[PVE-User] cores and threads Re: pve-user Digest, Vol 109, Issue 13

Jeremy McCoy jeremy at awesomegeek.com
Tue Apr 18 22:31:43 CEST 2017

Former VMware employee here. Most of the concepts should carry over to KVM:

Contrary to what you might think, in most cases, having less cores per VM in an over-provisioned system will lead to an increase in performance. This is because in order for a VM with more than one core to process anything (even a single core task), the guest has to wait for a clock cycle to become available on all its cores at once. Many guests will panic or behave strangely if cores are allowed to process out of order. Furthermore, if one or more other guests with less cores are also queuing up tasks and can fit into a smaller number of cores, they may get priority and cause the higher-core guest to wait longer since they will be a more efficient use of CPU time from the host's perspective. This is referred to as co-stop, and is one of several silent killers of performance in a hypervisor.

Hyperthreading (or fake cores, as I lovingly refer to them), in my opinion, should never get passed to guests on a hypervisor, especially if the host is overprovisioned. The host can make better use of hyperthreading features than the guests can, and a guest that queues up work for more cores than there really are can lead to an even worse co-stop than what would normally be seen from just having too many multi-core VMs.

As for NUMA, you will be unlikely to see much performance differences on your hardware. The main purpose of NUMA is for multi-socket hosts that have guests/applications sharing memory between sockets. In that case, you will want to either set a guest to have cores that will fit within one socket (and its memory), or split the guest's cores/sockets/memory evenly between as few physical sockets as possible. The more physical sockets that are involved, the more processing latency is added due to memory copying over a slower bus when a process needs to access active memory from a neighboring NUMA node. For single-socket systems like yours, NUMA might enable a few features like dynamically adding RAM and cores to the guest, but not really have much impact on performance.

My advice would be to add more VMs with as few cores as possible and add a load-balancer like HAproxy where applicable. 

Again, that's the knowledge I gleaned for ESXi while doing performance tuning in large systems. If anyone has contrary information with respect to how KVM does things, I would be very interested to learn more.

 - Jeremy

----- Original Message -----
From: "Michael Peele" <peele1 at gmail.com>
To: pve-user at pve.proxmox.com
Sent: Tuesday, April 18, 2017 11:07:19 AM
Subject: [PVE-User] cores and threads Re: pve-user Digest, Vol 109, Issue 13

The common thinking is do not assign more than N-1 cores to a VM (to allow
the VM to have a core).
If you have multiple VMs, then it will really vary a lot on what you can
assign.  You might try giving the high CPU one 4 cores, the moderate 3, and
the low ones 2 each.  Yes, that is 9.  You can oversubscribe, just don't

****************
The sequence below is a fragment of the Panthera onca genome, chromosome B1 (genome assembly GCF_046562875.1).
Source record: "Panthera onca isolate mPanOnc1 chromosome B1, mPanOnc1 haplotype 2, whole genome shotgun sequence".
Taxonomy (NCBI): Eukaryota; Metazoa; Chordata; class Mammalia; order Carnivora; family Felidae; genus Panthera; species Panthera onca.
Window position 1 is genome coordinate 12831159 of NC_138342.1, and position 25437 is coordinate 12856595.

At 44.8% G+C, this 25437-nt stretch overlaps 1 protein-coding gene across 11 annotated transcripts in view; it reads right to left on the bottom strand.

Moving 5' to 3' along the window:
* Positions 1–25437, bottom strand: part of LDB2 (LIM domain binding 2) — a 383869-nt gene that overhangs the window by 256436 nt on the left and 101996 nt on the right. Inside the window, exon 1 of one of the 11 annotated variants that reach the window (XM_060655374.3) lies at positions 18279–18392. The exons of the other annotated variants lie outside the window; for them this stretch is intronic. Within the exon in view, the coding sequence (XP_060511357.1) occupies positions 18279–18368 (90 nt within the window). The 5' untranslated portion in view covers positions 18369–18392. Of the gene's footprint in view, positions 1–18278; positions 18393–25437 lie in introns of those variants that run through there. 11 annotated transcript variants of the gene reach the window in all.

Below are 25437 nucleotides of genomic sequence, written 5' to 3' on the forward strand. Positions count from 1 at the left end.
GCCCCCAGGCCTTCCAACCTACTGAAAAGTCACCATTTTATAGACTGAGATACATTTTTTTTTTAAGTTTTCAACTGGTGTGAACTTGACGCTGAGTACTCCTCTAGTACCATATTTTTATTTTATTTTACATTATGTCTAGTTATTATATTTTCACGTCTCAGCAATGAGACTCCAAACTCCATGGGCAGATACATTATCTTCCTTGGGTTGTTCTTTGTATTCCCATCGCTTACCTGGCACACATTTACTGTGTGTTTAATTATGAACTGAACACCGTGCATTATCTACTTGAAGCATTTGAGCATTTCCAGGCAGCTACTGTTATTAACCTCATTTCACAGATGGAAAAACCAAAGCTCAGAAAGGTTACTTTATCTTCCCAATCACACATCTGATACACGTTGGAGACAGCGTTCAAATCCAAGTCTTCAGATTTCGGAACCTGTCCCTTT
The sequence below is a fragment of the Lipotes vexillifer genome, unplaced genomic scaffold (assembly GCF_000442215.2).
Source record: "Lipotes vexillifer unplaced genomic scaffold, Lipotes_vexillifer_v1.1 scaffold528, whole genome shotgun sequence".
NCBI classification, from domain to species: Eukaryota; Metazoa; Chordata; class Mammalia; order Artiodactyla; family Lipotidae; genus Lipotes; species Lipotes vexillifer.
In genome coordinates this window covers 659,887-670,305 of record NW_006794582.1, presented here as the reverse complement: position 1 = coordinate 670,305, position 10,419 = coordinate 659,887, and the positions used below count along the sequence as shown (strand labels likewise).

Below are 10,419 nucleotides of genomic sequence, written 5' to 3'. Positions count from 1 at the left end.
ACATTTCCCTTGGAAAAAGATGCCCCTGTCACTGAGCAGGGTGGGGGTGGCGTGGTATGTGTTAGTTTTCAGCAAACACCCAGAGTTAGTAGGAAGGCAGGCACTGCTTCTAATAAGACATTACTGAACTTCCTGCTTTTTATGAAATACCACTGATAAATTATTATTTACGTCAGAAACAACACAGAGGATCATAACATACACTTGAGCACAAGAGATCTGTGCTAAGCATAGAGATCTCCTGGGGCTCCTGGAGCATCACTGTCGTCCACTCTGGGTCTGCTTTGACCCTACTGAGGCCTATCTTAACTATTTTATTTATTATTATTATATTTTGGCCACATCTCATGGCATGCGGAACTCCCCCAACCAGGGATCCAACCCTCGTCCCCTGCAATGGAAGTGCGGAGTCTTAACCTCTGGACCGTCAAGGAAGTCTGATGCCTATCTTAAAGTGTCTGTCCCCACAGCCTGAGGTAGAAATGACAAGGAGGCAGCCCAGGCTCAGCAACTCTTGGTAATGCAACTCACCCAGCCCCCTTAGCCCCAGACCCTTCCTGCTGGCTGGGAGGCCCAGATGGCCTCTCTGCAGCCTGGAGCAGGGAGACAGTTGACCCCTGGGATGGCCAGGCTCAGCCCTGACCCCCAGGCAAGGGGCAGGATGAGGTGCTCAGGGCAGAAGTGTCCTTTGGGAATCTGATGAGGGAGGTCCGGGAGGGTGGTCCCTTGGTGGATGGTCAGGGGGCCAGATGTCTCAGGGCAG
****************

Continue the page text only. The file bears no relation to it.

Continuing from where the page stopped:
give one VM too many (N-1; in your case 7, though only 4 are real, which
makes it more complex.)

It is very complex with real cores, hyperthread cores, CPU load, memory
load, etc.

If a VM is maxing out, give it another core, if you want.  If a VM is very
low on CPU, maybe remove a core, but if it never uses much, it won't
matter.  Assigning cores is more about CPU prioritization and VM

Maybe you determine that DNS, while  normally having low usage, needs to
take some random DoS, so you give DNS 7 cores even though it normally only
needs 1.  Maybe the VM that has 100% CPU usage on 2 cores is a "low"
priority test system, so you won't give it more than 2 just because.

Thus, nobody can tell you what your combination of supply (ram, CPU, disk,
network), demand, and priorities are.


On Sun, Apr 16, 2017 at 6:00 AM, <pve-user-request at pve.proxmox.com> wrote:

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>    1. Re: cores and threads (Miguel González)
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> Message: 1
> Date: Sat, 15 Apr 2017 22:01:32 +0200
> From: Miguel González <miguel_3_gonzalez at yahoo.es>
> To: "pve-user at pve.proxmox.com" <pve-user at pve.proxmox.com>
> Subject: Re: [PVE-User] cores and threads
> Message-ID: <c0336d43-8f5c-abb8-041c-652a7c0953bd at yahoo.es>
> Content-Type: text/plain; charset=utf-8
> No one can help me out?
> On 04/13/17 4:55 PM, Miguel González wrote:
> > Hi,
> >
> >   I have a Proxmox 4 host running Intel Xeon W3520 with 4 cores and 8
> > threads with 32 gb of RAM. This host has 5 VMs.
> >
> >   Two VMs has quite heavy CPU usage (two web servers), another one quite
> > moderate (email server, but only with a few accounts) and two DNS
> > servers with low usage.
> >
> >   How many sockets and cores can I allocate?
> >
> >   Can I enable NUMA? I get:
> >
> >   numactl --hardware
> > available: 1 nodes (0)
> > node 0 cpus: 0 1 2 3 4 5 6 7
> > node 0 size: 32165 MB
> > node 0 free: 164 MB
> > node distances:
> > node   0
> >   0:  10
> >
> >
> >   I have searched on Google and the information is not very clear about
> > how many sockets and cores I can set in a VM.
> >
> >   Thanks!
> >
> >   Miguel
> >
> >
> >
> >
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